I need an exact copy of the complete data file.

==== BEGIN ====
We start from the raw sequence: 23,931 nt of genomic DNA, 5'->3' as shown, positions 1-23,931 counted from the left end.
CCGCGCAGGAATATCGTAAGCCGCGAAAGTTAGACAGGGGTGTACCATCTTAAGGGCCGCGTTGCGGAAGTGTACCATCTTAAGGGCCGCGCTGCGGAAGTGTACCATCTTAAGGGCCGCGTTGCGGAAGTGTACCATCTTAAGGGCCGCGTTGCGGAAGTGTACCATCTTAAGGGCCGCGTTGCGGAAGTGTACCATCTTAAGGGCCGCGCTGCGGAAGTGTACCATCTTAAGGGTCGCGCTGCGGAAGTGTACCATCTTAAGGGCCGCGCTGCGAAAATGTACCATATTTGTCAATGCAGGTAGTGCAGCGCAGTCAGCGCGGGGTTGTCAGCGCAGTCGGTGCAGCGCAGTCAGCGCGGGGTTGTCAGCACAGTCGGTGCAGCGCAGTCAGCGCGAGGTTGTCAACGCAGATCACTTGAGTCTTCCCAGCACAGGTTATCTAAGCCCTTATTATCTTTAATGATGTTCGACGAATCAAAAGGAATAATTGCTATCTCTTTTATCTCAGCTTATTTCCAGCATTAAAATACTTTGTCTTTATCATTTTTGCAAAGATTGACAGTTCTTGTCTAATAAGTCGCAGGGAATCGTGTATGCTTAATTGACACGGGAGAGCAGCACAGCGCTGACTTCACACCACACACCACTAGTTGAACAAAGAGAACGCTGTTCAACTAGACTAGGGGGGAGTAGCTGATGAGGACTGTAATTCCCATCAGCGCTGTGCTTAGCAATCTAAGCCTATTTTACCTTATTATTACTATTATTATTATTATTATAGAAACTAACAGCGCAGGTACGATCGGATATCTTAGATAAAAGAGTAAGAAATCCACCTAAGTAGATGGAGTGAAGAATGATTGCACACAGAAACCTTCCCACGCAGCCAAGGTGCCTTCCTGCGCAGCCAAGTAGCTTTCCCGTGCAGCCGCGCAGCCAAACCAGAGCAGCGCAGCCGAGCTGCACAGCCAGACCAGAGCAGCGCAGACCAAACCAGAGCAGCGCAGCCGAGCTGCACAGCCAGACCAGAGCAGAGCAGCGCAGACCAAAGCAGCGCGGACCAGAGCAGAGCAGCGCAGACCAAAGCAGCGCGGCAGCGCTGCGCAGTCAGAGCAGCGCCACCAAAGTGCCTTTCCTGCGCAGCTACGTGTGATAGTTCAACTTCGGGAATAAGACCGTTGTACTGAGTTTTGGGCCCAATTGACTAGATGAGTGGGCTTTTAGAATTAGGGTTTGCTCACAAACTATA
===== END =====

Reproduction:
We start from the raw sequence: 23,931 nt of genomic DNA, 5'->3' as shown, positions 1-23,931 counted from the left end.
CCGCGCAGGAATATCGTAAGCCGCGAAAGTTAGACAGGGGTGTACCATCTTAAGGGCCGCGTTGCGGAAGTGTACCATCTTAAGGGCCGCGCTGCGGAAGTGTACCATCTTAAGGGCCGCGTTGCGGAAGTGTACCATCTTAAGGGCCGCGTTGCGGAAGTGTACCATCTTAAGGGCCGCGTTGCGGAAGTGTACCATCTTAAGGGCCGCGCTGCGGAAGTGTACCATCTTAAGGGTCGCGCTGCGGAAGTGTACCATCTTAAGGGCCGCGCTGCGAAAATGTACCATATTTGTCAATGCAGGTAGTGCAGCGCAGTCAGCGCGGGGTTGTCAGCGCAGTCGGTGCAGCGCAGTCAGCGCGGGGTTGTCAGCACAGTCGGTGCAGCGCAGTCAGCGCGAGGTTGTCAACGCAGATCACTTGAGTCTTCCCAGCACAGGTTATCTAAGCCCTTATTATCTTTAATGATGTTCGACGAATCAAAAGGAATAATTGCTATCTCTTTTATCTCAGCTTATTTCCAGCATTAAAATACTTTGTCTTTATCATTTTTGCAAAGATTGACAGTTCTTGTCTAATAAGTCGCAGGGAATCGTGTATGCTTAATTGACACGGGAGAGCAGCACAGCGCTGACTTCACACCACACACCACTAGTTGAACAAAGAGAACGCTGTTCAACTAGACTAGGGGGGAGTAGCTGATGAGGACTGTAATTCCCATCAGCGCTGTGCTTAGCAATCTAAGCCTATTTTACCTTATTATTACTATTATTATTATTATTATAGAAACTAACAGCGCAGGTACGATCGGATATCTTAGATAAAAGAGTAAGAAATCCACCTAAGTAGATGGAGTGAAGAATGATTGCACACAGAAACCTTCCCACGCAGCCAAGGTGCCTTCCTGCGCAGCCAAGTAGCTTTCCCGTGCAGCCGCGCAGCCAAACCAGAGCAGCGCAGCCGAGCTGCACAGCCAGACCAGAGCAGCGCAGACCAAACCAGAGCAGCGCAGCCGAGCTGCACAGCCAGACCAGAGCAGAGCAGCGCAGACCAAAGCAGCGCGGACCAGAGCAGAGCAGCGCAGACCAAAGCAGCGCGGCAGCGCTGCGCAGTCAGAGCAGCGCCACCAAAGTGCCTTTCCTGCGCAGCTACGTGTGATAGTTCAACTTCGGGAATAAGACCGTTGTACTGAGTTTTGGGCCCAATTGACTAGATGAGTGGGCTTTTAGAATTAGGGTTTGCTCACAAACTATA